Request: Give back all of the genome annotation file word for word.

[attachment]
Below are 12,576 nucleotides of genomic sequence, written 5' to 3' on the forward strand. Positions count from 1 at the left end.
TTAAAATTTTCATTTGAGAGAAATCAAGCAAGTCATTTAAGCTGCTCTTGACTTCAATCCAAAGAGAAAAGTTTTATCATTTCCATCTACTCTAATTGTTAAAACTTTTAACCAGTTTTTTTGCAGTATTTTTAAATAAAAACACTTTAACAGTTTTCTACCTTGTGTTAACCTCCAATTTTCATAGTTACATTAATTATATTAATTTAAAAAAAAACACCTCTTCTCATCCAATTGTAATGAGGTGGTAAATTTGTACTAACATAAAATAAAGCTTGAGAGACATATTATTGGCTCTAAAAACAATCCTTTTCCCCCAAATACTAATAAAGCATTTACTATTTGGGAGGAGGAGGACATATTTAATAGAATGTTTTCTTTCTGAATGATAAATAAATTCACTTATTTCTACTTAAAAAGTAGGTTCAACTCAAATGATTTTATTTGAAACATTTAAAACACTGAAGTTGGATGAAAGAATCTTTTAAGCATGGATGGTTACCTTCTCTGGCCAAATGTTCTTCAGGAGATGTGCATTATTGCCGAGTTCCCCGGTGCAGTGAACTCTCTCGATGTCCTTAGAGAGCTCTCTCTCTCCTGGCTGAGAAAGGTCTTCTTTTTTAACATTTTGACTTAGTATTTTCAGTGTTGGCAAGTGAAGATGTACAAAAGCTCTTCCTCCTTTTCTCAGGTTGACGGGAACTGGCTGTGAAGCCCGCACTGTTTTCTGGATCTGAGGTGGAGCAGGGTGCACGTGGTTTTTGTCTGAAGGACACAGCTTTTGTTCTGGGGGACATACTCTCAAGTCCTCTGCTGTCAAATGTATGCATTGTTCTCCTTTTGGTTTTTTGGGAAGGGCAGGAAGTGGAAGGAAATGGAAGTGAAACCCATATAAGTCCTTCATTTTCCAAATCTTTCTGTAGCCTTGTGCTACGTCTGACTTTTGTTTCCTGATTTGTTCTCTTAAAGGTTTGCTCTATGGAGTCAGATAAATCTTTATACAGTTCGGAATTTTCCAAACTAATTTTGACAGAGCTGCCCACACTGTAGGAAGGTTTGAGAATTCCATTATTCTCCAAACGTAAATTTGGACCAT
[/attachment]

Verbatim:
Below are 12,576 nucleotides of genomic sequence, written 5' to 3' on the forward strand. Positions count from 1 at the left end.
TTAAAATTTTCATTTGAGAGAAATCAAGCAAGTCATTTAAGCTGCTCTTGACTTCAATCCAAAGAGAAAAGTTTTATCATTTCCATCTACTCTAATTGTTAAAACTTTTAACCAGTTTTTTTGCAGTATTTTTAAATAAAAACACTTTAACAGTTTTCTACCTTGTGTTAACCTCCAATTTTCATAGTTACATTAATTATATTAATTTAAAAAAAAACACCTCTTCTCATCCAATTGTAATGAGGTGGTAAATTTGTACTAACATAAAATAAAGCTTGAGAGACATATTATTGGCTCTAAAAACAATCCTTTTCCCCCAAATACTAATAAAGCATTTACTATTTGGGAGGAGGAGGACATATTTAATAGAATGTTTTCTTTCTGAATGATAAATAAATTCACTTATTTCTACTTAAAAAGTAGGTTCAACTCAAATGATTTTATTTGAAACATTTAAAACACTGAAGTTGGATGAAAGAATCTTTTAAGCATGGATGGTTACCTTCTCTGGCCAAATGTTCTTCAGGAGATGTGCATTATTGCCGAGTTCCCCGGTGCAGTGAACTCTCTCGATGTCCTTAGAGAGCTCTCTCTCTCCTGGCTGAGAAAGGTCTTCTTTTTTAACATTTTGACTTAGTATTTTCAGTGTTGGCAAGTGAAGATGTACAAAAGCTCTTCCTCCTTTTCTCAGGTTGACGGGAACTGGCTGTGAAGCCCGCACTGTTTTCTGGATCTGAGGTGGAGCAGGGTGCACGTGGTTTTTGTCTGAAGGACACAGCTTTTGTTCTGGGGGACATACTCTCAAGTCCTCTGCTGTCAAATGTATGCATTGTTCTCCTTTTGGTTTTTTGGGAAGGGCAGGAAGTGGAAGGAAATGGAAGTGAAACCCATATAAGTCCTTCATTTTCCAAATCTTTCTGTAGCCTTGTGCTACGTCTGACTTTTGTTTCCTGATTTGTTCTCTTAAAGGTTTGCTCTATGGAGTCAGATAAATCTTTATACAGTTCGGAATTTTCCAAACTAATTTTGACAGAGCTGCCCACACTGTAGGAAGGTTTGAGAATTCCATTATTCTCCAAACGTAAATTTGGACCAT